white above the blue grey sea and glinted in the mid-day
light. Molly held her hand above her eyes to ward off the
sun. Leaning on one arm, her hip formed a niche in the sand
as she inhaled the warm air laced with salt. Beyond her
toes, on the horizon, a thin line of whiteness marked the
meeting of sea and sky. Here waves broke on the five rocks
that gave the strand its name. Above this thin white line
the dome of the sky blended greys and blues. Clouds hung
like washed clothes, strung across the ocean.
Molly’s gaze turned inwards. Anne Sheridan had diagnosed
cancer of the uterus; malignant cancer. It would probably
kill her. Poor Dennis! How would he cope with four children,
four little red haired girls? They would remove her womb
of course. In Dublin. Probably before the month was out.
Then they would know for certain. Four girls without a mother.
How was she going to tell them? What can she say to Dennis?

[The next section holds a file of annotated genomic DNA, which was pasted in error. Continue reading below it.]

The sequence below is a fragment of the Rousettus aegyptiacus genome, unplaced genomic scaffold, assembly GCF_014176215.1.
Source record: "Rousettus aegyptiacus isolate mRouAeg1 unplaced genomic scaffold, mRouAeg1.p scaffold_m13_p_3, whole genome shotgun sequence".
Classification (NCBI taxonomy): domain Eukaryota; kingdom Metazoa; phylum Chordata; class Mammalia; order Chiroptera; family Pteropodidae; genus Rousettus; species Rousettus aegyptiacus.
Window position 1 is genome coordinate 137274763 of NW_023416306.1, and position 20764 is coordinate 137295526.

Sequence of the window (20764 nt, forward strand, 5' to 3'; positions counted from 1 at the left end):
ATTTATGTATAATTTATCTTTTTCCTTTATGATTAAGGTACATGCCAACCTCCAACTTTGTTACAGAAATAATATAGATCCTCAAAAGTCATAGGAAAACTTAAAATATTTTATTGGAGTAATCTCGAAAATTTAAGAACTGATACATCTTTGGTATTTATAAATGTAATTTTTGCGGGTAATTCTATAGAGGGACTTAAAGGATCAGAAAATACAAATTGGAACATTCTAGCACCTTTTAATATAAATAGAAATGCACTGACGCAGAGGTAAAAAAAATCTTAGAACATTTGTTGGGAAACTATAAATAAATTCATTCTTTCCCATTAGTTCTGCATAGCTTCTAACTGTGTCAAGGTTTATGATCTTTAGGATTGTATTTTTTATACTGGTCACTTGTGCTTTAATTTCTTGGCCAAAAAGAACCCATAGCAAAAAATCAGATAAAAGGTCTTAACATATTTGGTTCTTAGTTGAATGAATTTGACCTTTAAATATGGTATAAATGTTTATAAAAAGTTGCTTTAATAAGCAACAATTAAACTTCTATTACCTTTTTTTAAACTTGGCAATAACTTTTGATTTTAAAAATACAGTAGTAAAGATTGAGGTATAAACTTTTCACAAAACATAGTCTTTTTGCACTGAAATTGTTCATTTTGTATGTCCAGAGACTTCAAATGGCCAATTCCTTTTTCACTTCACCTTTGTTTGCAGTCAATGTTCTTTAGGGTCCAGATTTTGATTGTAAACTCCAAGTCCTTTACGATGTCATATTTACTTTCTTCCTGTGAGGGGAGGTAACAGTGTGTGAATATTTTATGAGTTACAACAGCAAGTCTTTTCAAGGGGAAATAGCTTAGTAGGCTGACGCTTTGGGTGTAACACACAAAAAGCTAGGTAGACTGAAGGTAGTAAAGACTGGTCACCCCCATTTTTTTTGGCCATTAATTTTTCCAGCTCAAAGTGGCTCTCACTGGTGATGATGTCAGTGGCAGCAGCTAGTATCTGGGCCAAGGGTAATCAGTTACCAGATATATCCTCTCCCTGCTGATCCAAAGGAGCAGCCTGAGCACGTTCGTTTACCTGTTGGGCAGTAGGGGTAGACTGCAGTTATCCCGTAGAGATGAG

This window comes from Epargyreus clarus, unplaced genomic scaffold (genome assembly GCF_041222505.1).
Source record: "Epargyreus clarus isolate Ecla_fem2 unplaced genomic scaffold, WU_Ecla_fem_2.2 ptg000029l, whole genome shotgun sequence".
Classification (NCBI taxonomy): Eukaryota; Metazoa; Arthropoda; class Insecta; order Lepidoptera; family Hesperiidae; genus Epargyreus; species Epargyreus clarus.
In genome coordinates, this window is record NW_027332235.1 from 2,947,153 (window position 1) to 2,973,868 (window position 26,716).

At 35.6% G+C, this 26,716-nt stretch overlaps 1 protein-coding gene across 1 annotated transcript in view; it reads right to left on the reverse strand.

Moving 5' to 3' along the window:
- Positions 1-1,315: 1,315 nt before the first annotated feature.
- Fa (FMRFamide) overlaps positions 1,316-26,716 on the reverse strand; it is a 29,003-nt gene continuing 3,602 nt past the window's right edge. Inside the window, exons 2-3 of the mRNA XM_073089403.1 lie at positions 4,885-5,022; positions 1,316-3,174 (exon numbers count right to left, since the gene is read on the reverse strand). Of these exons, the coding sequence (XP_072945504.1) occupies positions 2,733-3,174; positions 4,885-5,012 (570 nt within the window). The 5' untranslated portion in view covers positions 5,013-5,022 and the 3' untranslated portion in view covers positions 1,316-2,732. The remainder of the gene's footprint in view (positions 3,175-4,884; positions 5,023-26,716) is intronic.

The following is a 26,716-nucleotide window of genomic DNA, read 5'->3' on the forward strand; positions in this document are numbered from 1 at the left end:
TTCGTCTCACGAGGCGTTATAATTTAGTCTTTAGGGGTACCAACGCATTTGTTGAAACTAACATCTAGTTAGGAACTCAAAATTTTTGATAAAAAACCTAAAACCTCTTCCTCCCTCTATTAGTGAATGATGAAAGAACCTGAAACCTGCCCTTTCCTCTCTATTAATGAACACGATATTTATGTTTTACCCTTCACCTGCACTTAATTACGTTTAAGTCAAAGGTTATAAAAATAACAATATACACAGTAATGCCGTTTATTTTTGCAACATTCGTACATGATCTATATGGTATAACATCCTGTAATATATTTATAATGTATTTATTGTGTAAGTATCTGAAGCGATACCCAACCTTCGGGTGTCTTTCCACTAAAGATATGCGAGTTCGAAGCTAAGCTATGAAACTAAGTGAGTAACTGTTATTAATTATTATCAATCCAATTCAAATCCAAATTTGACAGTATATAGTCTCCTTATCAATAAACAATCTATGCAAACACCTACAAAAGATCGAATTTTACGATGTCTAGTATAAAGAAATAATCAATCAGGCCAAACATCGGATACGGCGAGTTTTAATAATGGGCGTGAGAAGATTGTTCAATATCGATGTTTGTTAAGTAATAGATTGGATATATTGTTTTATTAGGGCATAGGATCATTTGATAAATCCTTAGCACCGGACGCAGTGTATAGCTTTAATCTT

They had married at Lagg chapel because Dennis didn’t
want his parents to travel down to Dublin. “We’re
not able for the journey,” they chanted. That refrain:
“We’re not able” was to haunt her. She
saw it pass to Dennis and sour his ambition.
It had been an enchanting July. The white chapel in the
sand dunes bathed in light. Photographs on the strand. The
purple ocean. Fuchsia. Honeysuckle. Curlews crying on the
shore as they lay, twined around each other, in the dawn
of their wedding night.
She had been so excited that she had not slept the night
before the wedding. It had been hot and her mouth was dry.
Scents of wild garlic drifted through the night. At six
in the morning she went to the shore bare footed, in shorts
and a red tea shirt. In the dunes, above a ridge of pink
and blue stones, an Oystercatcher circled, piping anxiously.
His long thick bill shone bright orange. “Like Dennis
tonight - I hope!” she screamed. And she discarded
her shirt and shorts and ran naked in the sand, yearning
for the delights of her wedding bed.